Bangladesh and Sri Lanka have embarked on government funded e-government and telecenter initiatives, with internet access at telecenters as a central delivery channel for e-Gov services. However, are telecenters still relevant in the delivery of citizen services and should they be subsidized by government? To answer this, a survey was conducted amongst 2,750 poor citizens, who have had a government interaction and who live within 5km of 275 randomly selected telecenters in Bangladesh and Sri Lanka. Higher awareness and use of telecenters was seen in Bangladesh, with 68 percent of the Bangladeshi sample having heard of the telecenter, and 52 percent having visited a telecenter and used its services. Telecenter awareness in the Sri Lankan sample was lower, at 46 percent, with usage even lower, at 16 percent amongst those who were aware.
People in Sri Lanka felt the tremors from the April 11, 2012 tsunamigenic earthquake. Reports indicate that, before the Government of Sri Lanka could issue any kind of bulletin, within 10-15 minutes of the tremors, people were receiving tweets of the event. Samarajiva wrote – “Tweets kept flying. I and several others active in social media kept emphasizing that only a “watch” existed, that people should be alert and not do anything for now”; see full article in LBO. However, does twitter reach all Sri Lankans?
The report examines the untapped potential that the mobile / wireless devices have in provisioning of next generation of business and public services. This report , prepared and published by Mckinsey and Company, can be a very valuable tool for the professionals in the public sector as well as the industry. It makes a point that the next generation of services for the evolving knowledge society would be provisioned through mobile / wireless devices. http://mckinsey.com/clientservice/telecommunications/WirelsUnbnd.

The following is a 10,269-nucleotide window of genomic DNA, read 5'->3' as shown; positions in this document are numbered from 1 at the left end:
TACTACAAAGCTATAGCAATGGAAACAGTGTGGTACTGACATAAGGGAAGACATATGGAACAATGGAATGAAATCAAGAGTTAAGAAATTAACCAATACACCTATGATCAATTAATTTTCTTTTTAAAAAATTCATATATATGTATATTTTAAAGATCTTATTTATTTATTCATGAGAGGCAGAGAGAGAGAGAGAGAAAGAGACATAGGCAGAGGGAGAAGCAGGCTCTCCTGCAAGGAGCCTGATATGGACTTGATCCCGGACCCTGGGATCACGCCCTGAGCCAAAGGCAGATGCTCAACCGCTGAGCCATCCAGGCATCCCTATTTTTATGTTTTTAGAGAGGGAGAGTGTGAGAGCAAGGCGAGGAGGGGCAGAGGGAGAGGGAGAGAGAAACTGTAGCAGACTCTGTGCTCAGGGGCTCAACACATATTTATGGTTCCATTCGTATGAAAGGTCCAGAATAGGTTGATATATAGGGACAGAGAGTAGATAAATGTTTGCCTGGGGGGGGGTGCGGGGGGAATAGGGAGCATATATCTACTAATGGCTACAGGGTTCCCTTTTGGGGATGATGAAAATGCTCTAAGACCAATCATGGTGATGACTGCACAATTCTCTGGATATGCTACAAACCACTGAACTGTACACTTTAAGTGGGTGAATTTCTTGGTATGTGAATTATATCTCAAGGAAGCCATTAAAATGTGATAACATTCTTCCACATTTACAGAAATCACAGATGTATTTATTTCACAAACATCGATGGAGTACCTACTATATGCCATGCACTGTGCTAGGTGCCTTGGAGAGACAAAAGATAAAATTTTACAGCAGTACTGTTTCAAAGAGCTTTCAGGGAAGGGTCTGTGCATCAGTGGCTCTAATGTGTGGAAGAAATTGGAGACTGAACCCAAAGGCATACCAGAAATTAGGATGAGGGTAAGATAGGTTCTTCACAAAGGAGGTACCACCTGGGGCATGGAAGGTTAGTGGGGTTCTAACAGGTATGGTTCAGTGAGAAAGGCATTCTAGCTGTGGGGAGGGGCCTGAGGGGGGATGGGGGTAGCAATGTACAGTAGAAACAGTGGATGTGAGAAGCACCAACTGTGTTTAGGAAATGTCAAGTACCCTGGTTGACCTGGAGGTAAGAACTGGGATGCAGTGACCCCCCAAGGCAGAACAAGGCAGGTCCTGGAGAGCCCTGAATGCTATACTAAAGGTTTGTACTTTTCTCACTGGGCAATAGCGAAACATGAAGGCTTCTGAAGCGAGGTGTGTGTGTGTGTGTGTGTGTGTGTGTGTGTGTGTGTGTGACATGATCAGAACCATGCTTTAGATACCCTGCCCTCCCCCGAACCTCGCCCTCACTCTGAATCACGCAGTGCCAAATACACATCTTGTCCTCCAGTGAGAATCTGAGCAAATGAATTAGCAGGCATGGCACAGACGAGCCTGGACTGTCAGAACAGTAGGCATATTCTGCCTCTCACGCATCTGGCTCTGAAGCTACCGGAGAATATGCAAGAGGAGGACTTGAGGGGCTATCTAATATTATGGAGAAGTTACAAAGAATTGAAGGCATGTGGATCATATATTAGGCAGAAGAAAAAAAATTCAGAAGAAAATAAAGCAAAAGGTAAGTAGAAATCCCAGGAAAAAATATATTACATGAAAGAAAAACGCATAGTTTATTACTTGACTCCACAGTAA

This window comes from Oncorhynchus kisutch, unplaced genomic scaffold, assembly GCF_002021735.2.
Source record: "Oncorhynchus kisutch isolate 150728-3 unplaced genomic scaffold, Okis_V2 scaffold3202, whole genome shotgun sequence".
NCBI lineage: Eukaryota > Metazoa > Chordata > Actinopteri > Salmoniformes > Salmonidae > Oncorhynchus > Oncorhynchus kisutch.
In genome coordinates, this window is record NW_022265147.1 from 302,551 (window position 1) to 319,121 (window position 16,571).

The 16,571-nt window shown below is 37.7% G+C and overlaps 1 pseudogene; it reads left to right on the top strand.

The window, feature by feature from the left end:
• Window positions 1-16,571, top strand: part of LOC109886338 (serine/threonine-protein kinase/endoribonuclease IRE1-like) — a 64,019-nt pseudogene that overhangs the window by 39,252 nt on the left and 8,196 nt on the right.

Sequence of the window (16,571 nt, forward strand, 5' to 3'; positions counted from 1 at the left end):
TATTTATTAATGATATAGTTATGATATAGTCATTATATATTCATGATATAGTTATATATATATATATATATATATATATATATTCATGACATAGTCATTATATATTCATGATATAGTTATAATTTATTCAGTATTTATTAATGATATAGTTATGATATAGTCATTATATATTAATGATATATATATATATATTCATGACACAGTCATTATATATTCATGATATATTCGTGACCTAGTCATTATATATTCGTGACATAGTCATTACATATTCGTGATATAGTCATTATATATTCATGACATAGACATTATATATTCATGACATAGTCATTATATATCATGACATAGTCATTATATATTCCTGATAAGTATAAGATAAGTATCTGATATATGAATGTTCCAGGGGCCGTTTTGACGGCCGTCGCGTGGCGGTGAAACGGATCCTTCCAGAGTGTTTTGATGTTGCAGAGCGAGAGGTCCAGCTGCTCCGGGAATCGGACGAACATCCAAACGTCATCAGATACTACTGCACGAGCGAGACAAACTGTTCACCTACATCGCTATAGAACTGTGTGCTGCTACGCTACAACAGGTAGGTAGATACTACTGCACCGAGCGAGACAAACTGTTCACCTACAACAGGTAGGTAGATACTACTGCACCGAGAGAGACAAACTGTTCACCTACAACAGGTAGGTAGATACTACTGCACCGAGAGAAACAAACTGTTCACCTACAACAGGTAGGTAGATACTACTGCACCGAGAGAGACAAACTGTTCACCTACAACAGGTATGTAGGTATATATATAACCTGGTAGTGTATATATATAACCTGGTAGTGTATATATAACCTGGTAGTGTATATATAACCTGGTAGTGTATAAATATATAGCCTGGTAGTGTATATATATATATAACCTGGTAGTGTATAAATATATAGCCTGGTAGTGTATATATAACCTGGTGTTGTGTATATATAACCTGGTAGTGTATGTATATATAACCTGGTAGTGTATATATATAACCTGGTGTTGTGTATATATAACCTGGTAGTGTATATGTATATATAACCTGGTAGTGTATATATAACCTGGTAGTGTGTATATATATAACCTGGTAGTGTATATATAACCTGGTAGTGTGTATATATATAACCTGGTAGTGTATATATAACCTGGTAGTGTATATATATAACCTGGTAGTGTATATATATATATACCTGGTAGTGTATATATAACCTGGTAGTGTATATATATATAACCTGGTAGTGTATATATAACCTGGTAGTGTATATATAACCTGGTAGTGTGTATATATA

From Lanka Business Online: The World Bank late Tue approved US$ 53 mn to roll out the e-Sri Lanka project, which aims to bridge the digital divide in Sri Lanka. Rolled out through the Information Communication Technologies Agency (ICTA) over a five-year period starting Nov., the project aims to improve public service delivery, increase private sector competitiveness, promote new sources of growth, accelerate social development, bridge the digital divide, and support peace. ICT diffusion across the country will be the enabler for development throughout the key sectors of the economy. The funds will come through the International Development Association (IDA), the World Banks concessionary lending affiliate, with 40 years maturity and a ten-year grace period.
The service sector drives network economies and information societies. The foundation of this sector is the communication network. As such, modern network economies depend on effective reforms in telecom infrastructure to strengthen links among local, national, regional and international networks and markets. Professor William H. Melody Technical University of Denmark London School of Economics … in his presentation on public administration in an e-economy to the Sri Lanka Institute of Development Administration.